Xiaomi Continues its March to Leadership
Xiaomi Co-founder, Li Wanqiang, estimates the company will sell in excess 18 million units in the third quarter, 70% of which are sold online. Sales for the first half of 2014 reached 26.11 million units generating total revenue of USD $5.4 billion.
This result could change Kantar Worldpanel’s market share report from the first five months of 2014, which had Xiaomi’s market share (21%) just behind market leader Samsung (23%) and well ahead of the iPhone’s 16% share. Source: China Internet Watch
China’s Shift to 3G/4G is Relentless
The October numbers from China’s three carriers show sustained growth for 3G/4G subscribers. While the total population of new subscribers was only about 5 million in October, the number of 3G/4G subscriptions went up by about 16 million. That reflects movement from feature phones to smartphone by existing subscribers. Given the current run rate, YoloBlog projects the 600 million mark for 3/G/4G subscriptions will be crossed by February 2015. Source: YoloBlog
Galaxy of the Guardians, More than a Big Film
Since its August 1st release date Guardians of the Galaxy has earned $768 million worldwide according to Boxofficemojo.com. Forty-three percent of the total comes from US box office sales ($330 million) while China has contributed $96 million or 12.5% of the total. It was second only to the US and the third highest opening for any Disney release in China, behind Iron Man 3 and Captain America: The Winter Soldier.
But box office isn’t the end of the story. The mobile game of Guardians of the Galaxy hit the top 10 charts in app stores’ game category and top 80 in the action game gross revenue. At the same time, the action figure toy of the character Groot became a highly desired toy in China. Stories circulated about people from China pre-ordering the toy from American Amazon even though they knew the toy was made in China.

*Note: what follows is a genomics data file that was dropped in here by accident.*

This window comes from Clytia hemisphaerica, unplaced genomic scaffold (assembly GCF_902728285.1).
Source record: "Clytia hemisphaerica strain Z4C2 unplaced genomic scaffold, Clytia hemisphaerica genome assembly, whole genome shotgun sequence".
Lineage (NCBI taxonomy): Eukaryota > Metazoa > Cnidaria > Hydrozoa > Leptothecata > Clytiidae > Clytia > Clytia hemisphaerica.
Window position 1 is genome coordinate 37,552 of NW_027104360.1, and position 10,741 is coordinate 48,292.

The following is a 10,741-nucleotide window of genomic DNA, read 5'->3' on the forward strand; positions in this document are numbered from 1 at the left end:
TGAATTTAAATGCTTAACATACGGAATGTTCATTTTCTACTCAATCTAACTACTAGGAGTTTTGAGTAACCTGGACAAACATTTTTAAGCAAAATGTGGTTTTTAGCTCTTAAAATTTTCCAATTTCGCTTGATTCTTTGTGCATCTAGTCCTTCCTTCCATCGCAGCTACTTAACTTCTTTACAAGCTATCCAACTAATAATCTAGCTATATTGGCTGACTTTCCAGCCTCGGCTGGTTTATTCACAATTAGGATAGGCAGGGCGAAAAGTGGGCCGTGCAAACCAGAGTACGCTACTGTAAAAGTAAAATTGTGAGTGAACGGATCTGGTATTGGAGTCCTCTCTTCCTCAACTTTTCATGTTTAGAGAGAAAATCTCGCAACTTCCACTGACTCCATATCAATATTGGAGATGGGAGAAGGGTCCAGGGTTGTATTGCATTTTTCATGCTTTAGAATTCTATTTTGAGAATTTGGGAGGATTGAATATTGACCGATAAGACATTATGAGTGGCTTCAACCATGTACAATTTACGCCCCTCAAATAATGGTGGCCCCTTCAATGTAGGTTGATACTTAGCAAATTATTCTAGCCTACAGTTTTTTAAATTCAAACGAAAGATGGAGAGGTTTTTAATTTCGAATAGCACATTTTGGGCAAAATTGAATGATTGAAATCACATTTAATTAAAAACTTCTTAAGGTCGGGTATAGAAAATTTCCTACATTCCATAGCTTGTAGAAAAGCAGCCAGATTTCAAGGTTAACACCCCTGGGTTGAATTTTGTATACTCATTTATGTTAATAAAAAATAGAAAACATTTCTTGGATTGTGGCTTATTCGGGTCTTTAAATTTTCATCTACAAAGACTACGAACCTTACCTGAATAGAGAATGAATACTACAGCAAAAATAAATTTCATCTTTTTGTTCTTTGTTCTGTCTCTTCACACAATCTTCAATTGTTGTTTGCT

This is yet another instance of American culture embedding itself deeply into China’s consumer class and of how the super hero speaks to Chinese people. Sources: Boxoffice mojo.com, Wikipedia.org, marvel.com
Universal Beijing Gets Chinese Government Approval to Open in 2019
Universals largest theme park ever is now scheduled to open in 2019, after approval by the Chinese government – 13 years in the making.
What’s behind this big deal?
Universal sits at the nexus of two major trends in the China, the love affair with movies, especially American movies, and an equally explosive romance with theme parks.
Senior media analyst for Rentrak, Paul Dergarabedian, forecasted that China will pass the US as the largest film market in the world by 2018. He said, “We’re seeing annual growth over the past 10 years of 30 percent in annual box office receipts. You can’t ignore China if you’re in the movie business.”
Chinese filmgoers spent $3.6 billion in 2013, according to Rentrak data. Other reporting indicates that half of that revenue went toward American films.
At the same time the theme park business in Asia is exploding. 2013 attendance up 7.5 percent compared with the previous year, according to a new report from the Themed Entertainment Association. That compares with a modest 2.5 percent increase for North and South America and a dip of nearly 1 percent in Europe and the Middle East.
With Shanghai Disneyland set to open in 2015, it is not surprising that Universal wants to put its stamp on it too. Sources: NY Post, Hollywood Reporter, International Business Times